The town is only about a mile from our house and we thought a walk would do us good. The sky was clear, we were surrounded by rolling hills coated in trees of brilliant fall colors. It looks like new England, without the drunken Kennedys.

The trees played the music of a thousand birds.

On the way, we passed a real estate office and dropped in to met Helen, who gave us a pile of listings and some facts about the area neighborhoods. We were pegged as future homeowners in Mapua, the best place for property and views of the water. We promised to be back later and buy a house from her.

We came to town on foot very quickly, chatting with everyone we bumped into along the way, from students who go to Nelson College, a magnificent school on a hill next to our house, to Lynda, a very old henna haired woman who was raking leaves as they were falling all around her like golden paper.

Thai food for lunch was delicious and priced reasonable considering you do not tip here.

We went to every bank and talked with very friendly people about opening up accounts. The town seemed completely different, like the way the Wizard of Oz goes from black and white to color. Absolutely enchanting. We walked and walked. More used car dealers, yoga studios, bars, restaurants, gardens, parks, the cathedral on top of the hill at the end of town, the views of the bay, the fall colors...blah, blah, blah.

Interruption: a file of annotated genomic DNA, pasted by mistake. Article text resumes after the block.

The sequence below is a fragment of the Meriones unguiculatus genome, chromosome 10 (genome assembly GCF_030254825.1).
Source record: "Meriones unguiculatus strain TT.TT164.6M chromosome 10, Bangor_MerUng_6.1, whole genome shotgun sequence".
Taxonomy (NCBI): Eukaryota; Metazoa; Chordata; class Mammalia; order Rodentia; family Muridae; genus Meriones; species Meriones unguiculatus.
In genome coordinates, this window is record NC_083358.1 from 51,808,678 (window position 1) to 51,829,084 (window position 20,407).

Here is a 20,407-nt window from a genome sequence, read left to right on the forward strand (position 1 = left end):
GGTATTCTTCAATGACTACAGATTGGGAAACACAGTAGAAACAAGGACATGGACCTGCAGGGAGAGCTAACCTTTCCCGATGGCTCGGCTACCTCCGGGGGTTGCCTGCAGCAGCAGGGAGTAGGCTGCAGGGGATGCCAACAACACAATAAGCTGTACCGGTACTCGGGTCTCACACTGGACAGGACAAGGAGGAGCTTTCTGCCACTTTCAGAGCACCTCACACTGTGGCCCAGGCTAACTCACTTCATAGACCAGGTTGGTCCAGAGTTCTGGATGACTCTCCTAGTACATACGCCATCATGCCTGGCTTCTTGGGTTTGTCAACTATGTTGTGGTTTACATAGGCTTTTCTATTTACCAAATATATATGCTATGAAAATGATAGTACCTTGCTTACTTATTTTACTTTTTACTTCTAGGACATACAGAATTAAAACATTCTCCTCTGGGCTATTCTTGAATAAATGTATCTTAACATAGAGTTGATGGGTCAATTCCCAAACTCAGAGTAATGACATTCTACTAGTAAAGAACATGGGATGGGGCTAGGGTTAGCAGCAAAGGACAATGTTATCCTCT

Things we have not seen or heard:

People with ipods
fat people
water bottle carriers
swearing (F-bombs)
Rush Limbaugh
W Bush
loud music blasting from cars
sheep???? Where are they hiding?

Another superb meal at another great watering hole (NZ is no longer only mutton and potatoes). We even met the chef, who is a kid from San Diego.

When we got home last night, we stoked up the fire and hooked up the internet to the laptop. Life and Nelson were much, much better.

Then we read Barry's email.

So today, we went to the farmer's market and spent about a million dollars on wine, cheese, organic fruits and vegetables...and ...a plug in mouse to override the touchpad problem. Already we are back in business and life is good again.